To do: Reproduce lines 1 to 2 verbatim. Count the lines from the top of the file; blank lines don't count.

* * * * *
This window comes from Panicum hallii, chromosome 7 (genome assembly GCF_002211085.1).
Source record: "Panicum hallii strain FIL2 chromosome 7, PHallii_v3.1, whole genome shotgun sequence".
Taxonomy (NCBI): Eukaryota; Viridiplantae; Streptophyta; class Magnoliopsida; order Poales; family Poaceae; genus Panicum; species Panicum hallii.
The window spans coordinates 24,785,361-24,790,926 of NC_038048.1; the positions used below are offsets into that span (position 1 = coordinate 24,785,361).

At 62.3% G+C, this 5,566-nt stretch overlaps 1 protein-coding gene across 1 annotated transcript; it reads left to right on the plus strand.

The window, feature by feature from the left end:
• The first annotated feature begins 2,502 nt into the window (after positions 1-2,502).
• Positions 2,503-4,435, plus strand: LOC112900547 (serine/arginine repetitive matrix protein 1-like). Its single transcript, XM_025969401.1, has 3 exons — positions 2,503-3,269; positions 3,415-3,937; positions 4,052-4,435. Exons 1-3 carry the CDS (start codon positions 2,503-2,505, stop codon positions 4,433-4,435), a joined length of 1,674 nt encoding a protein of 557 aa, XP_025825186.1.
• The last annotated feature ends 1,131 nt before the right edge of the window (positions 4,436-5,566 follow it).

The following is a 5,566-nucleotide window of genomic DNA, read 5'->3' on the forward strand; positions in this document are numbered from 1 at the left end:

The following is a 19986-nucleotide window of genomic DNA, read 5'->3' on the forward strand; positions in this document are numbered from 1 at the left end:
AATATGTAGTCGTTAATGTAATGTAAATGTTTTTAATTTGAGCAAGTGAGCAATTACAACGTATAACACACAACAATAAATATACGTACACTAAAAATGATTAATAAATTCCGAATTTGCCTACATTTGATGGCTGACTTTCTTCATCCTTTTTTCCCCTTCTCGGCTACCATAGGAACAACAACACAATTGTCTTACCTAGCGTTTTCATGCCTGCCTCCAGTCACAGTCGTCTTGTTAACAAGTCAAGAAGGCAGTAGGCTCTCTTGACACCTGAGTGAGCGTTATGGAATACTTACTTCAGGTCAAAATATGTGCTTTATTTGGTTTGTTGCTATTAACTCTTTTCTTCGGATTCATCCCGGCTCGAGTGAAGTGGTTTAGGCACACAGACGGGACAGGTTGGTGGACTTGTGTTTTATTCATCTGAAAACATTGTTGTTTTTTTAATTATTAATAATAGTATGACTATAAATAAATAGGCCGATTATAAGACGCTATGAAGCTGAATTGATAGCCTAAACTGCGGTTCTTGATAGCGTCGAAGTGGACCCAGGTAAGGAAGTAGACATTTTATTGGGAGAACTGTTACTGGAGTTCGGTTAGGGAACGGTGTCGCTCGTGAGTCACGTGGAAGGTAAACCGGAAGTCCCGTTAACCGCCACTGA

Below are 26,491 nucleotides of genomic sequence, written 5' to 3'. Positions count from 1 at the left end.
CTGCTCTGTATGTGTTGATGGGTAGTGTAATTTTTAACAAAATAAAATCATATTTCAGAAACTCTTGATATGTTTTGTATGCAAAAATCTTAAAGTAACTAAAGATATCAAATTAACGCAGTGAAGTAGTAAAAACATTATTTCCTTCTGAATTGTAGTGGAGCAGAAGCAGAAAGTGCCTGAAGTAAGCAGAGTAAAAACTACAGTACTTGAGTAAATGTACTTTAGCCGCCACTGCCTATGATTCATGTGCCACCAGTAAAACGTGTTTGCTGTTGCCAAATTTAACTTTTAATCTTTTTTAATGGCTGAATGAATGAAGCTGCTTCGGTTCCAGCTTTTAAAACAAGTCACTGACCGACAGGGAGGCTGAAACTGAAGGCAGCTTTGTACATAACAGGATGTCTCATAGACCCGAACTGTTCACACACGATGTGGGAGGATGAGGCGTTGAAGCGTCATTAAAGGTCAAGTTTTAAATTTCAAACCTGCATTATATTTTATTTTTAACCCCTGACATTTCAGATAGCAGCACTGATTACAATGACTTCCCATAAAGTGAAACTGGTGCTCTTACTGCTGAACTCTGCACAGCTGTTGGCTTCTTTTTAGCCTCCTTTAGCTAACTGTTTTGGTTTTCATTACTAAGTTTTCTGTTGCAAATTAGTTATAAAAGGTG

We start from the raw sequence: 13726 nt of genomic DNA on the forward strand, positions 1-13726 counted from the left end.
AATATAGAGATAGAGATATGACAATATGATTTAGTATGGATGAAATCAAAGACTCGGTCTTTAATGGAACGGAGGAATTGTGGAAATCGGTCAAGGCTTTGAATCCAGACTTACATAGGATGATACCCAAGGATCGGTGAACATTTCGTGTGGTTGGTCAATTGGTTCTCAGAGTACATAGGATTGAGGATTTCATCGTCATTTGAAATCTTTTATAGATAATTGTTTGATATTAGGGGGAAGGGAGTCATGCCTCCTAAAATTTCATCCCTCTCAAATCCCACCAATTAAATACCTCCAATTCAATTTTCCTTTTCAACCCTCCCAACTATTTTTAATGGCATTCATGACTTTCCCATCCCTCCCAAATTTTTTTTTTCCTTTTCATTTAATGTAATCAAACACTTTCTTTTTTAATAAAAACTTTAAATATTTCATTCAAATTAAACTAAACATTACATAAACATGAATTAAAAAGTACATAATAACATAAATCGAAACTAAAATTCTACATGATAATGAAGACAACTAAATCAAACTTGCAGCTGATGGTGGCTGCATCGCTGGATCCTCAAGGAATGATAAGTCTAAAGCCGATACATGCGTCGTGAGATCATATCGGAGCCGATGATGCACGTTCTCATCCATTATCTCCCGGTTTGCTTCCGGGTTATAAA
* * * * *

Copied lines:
This window comes from Panicum hallii, chromosome 7 (genome assembly GCF_002211085.1).
Source record: "Panicum hallii strain FIL2 chromosome 7, PHallii_v3.1, whole genome shotgun sequence".